Thoughts about the 2019 Australian Federal Election

In my previous post (How to Adapt to the Labor Party’s Reforms to Franking Credits) I spoke about how to adjust your portfolio if Labor won the 2019 Australian federal election. The polls and the betting odds were showing a Labor win, but remarkably the Coalition won, so everything is business as usual. I will admit the result came as a huge surprise for me and although I did not vote for the Coalition, I accept the will of the people as this is a democracy.
I have mixed feelings because personally I imagine I will benefit from the Coalition’s policies e.g. cash refunds from franking credits as well as capital gains discounts and reductions in the top tax rates down to 30%. A large portion of my wealth (maybe 70%) is in Australian shares. The focus of the election was on the property market and in particularly on negative gearing, but negative gearing does not impact me because I positively gear into stocks. Leveraging into high dividend shares to get franking credits usually results in a positive gearing position because the dividend income typically exceeds the interest expense.
Something that bothers me and makes me feel some sense of guilt is that I understand that more money in my hands to live off dividends means there is less money for others. Some may flippantly say that if I want to fund these programs, I should do so with my own money, but welfare is not sustainable without taxation. Medicare, for example, would never work if it relied on private donations.

Labor proposed a number of policies that would have helped the poor, the sick, and the environment e.g. subsidised dental care, subsidised treatment for cancer patients, subsidised childcare, and funding for climate change action. That many people would vote for money to be given to investors to leverage or gear into the property and stock markets and live off dividends rather than fund these other worthwhile causes is, in my opinion, quite disappointing because it reveals something quite negative about human nature. It is yet further evidence that human nature is darker than I imagine. I am not naive, but I do wrestle between wanting to belive that humans are inherent good vs inherently bad, and it seems that every day there is a stream of evidence that points towards the the idea that humans are innately bad.

Many people think I am lame for thinking this way. My father tells me I should forget about others and think about myself. He constantly tells me I need to “man up” and get married, have children, etc. However, when I think about human nature, it makes me think about whether I should have children or whether I should start a family. With childcare costs rising and with climate change presenting an existential risk for the next generation, does it make sense to have children? If people are truly bad, what sort of world would my child inherit? What sort of social ills would my child be faced with?
I am still childfree and single but haven’t ruled out a relationship, marriage or children, but I am not the sort of person who would just jump into something big without careful consideration.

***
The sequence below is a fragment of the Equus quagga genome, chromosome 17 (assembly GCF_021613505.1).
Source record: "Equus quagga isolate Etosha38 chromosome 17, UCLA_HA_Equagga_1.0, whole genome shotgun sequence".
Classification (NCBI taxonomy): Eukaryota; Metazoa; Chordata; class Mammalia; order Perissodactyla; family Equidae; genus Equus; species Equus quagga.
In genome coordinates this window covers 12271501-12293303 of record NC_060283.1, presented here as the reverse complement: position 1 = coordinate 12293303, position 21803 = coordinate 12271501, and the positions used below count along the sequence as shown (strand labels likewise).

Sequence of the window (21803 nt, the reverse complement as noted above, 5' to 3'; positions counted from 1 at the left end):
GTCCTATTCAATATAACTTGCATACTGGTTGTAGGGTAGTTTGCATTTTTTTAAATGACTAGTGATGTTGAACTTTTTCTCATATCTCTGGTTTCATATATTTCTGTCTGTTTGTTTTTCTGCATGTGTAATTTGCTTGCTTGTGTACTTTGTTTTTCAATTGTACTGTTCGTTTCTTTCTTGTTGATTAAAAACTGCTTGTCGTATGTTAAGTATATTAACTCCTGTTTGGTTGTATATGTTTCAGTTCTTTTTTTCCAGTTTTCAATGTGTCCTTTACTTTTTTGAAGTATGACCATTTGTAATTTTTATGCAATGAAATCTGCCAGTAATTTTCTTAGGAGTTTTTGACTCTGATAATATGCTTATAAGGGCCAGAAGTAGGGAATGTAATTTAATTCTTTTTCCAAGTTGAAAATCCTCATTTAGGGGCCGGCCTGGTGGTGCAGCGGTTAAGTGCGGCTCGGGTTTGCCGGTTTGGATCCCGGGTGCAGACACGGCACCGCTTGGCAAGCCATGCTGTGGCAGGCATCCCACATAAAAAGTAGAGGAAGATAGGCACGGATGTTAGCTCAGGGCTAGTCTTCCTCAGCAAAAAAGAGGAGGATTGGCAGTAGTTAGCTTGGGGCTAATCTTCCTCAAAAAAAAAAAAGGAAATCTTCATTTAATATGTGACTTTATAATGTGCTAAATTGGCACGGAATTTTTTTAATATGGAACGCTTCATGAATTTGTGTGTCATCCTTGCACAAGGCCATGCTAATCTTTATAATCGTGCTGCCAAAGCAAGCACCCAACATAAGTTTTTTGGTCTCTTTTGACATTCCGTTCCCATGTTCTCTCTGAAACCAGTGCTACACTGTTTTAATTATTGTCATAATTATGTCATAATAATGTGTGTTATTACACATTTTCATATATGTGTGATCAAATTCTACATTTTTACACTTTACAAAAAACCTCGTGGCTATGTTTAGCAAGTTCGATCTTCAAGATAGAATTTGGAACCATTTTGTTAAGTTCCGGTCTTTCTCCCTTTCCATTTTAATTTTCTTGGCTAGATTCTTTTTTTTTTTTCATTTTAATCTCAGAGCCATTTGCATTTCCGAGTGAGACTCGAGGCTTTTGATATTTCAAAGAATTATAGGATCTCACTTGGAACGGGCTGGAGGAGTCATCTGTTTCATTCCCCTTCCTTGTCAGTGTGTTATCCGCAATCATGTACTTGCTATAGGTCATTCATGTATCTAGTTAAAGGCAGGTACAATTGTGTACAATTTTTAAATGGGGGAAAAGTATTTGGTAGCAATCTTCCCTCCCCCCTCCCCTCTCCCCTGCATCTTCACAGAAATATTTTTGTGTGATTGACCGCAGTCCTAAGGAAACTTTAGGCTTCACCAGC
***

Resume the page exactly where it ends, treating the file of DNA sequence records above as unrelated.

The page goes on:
The way I see it, there are two options. One is believing in the goodness of humanity and instilling these positive values in my child so they grow up and contribute to a positive society and world. Financial independence becomes a means of funding procreation, and procreation is pursued for the sake of perpetuating the human species because the human species is good.
The other option is to believe that humans are inherent bad, and in this case financial independence plays a defensive role with passive income used to retire early and to shield myself from society.

3 thoughts on “Thoughts about the 2019 Australian Federal Election”

  1. My thinking in this respect is very similar to yours. I spent quite a bit of time leading up tot he election weighing up whether to vote for the greater good (Labor’s policies IMO) or my good (Liberal policies). I ended up choosing the former so feel ok about myself because of that. I don’t always take the unselfish option so I think when you do you have to give yourself a bit of credit.

    From what I can see about human nature, generally as individuals on the whole we are good, but as a group can tend towards the selfish, maybe this is because as individuals we can be called to account for our actions, but in a group we can hide. So perhaps this is telling us that humans are inherently a selfish and short sighted group.

    Liked by 1 person

  2. Calvin,

    here is a way you can have your cake and eat it too.

    Donate a portion your income to the causes that you deem important. You give examples,

    > > subsidised dental care, subsidised treatment for cancer patients, subsidised childcare, and funding for climate change action

    In this way you can do what will presumably lift your dark view of others and the society they collectively create.

    And of course others can do with their wages what they wish to do, without these choices being imposed upon them by “The Man” more than is currently the case.

    Some very worthy recipients of our dollars in your list.

    Perhaps with one exception?

    I do struggle with paying for other peoples children to be institutionalised (subsidised child care) so that both parents can work themselves into what often turns into a chaotic frenzied life.

    Just a thought

    -Pete

    >

    Liked by 1 person

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